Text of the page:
Have fun!
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coachg



Joined: 10 Sep 2000
Posts: 1996

PostPosted: Tue Oct 23, 2012 9:05 am    Post subject: Reply with quote

You need the center board. I think the Rio S or M would be a better call for what you are looking for than the Go in the Starboard line up.

Coachg
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rangerider



Joined: 19 Jul 2009
Posts: 153

PostPosted: Tue Oct 23, 2012 11:21 am    Post subject: Reply with quote

Thanks for the info. I have the Ezzy kids rig and am pleased with it so far. Agree that centerboard is crucial as I learned trying to teach my son on the xcite ride 145. I have also considered the rio-m but I got the impression that it wasn't much good for progressing so took it off the list. Also considered the kona one but thought the length might make it tougher to handle for my kids. Thanks again.
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byway



Joined: 23 Oct 2012
Posts: 1

PostPosted: Tue Oct 23, 2012 6:11 pm    Post subject: Reply with quote

I recently bought a 2009 Go 161 and I was disappointed so I'll probably sell it next season - it was to replace my previous light wind, high volume board, an old Mistral Prodigy but was a retrograde step. The Go would be a stable beginner's board and it planes easily but is so slow and feels unresponsive compared to my other boards - as someone wanting to progress I want a board that is a bit more lively. The different Go models have very different footstrap positions and some, including mine, do not have the options that make sense. On the other hand it does teach you to use the weight on the harness properly as it will not sail well if you just stand on the board - which is good for progression but not for an absolute beginner which is otherwise what it is suitable for.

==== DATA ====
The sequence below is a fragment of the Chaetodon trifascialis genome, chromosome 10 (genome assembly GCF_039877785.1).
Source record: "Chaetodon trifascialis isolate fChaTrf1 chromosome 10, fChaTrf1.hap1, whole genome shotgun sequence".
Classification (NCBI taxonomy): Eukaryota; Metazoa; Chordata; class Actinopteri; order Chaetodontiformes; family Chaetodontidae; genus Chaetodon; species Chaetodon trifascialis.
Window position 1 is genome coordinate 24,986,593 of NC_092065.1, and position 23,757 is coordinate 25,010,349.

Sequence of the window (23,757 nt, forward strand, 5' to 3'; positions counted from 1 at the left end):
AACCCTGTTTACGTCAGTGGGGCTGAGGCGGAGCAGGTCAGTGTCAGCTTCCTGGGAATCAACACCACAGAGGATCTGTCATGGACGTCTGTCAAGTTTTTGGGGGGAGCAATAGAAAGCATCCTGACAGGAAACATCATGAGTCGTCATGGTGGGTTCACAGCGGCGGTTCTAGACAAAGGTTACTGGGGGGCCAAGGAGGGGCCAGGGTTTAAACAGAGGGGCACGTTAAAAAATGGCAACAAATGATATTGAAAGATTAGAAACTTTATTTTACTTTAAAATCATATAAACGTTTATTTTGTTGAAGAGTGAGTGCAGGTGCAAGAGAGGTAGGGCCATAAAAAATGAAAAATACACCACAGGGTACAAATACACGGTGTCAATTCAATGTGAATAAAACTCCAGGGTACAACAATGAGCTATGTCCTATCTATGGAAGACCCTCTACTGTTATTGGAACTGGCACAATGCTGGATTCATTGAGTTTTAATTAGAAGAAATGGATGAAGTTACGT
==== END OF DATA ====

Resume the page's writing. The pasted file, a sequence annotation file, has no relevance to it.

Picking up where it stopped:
I too sail in very variable gusty conditions mostly - the Go is not the best board for those conditions and doesn't like chop

cheers
Byway
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joethewindsufa



Joined: 10 Oct 2010
Posts: 182
Location: Montréal

PostPosted: Tue Oct 23, 2012 7:18 pm    Post subject: Reply with quote

i also wish that iDo gadget was cheaper %^&*()
you could put someone on the board, attach a line and drink beer from shore Very Happy

or attach line to a board

in any case - it would eliminate the PITA of uphauling and get that smile sooner Smile
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Sailboarder



Joined: 10 Apr 2011
Posts: 414

PostPosted: Wed Oct 24, 2012 6:33 am    Post subject: Reply with quote

If you don't want to ride it, you can also consider the Bic Beach 175. I guess it will glide correctly. It's made of heavy plastic, so it will be great if your kids mostly want to horse around the board with limited supervision. I think it sells new for less than 800$ and will widstand hits on rocks!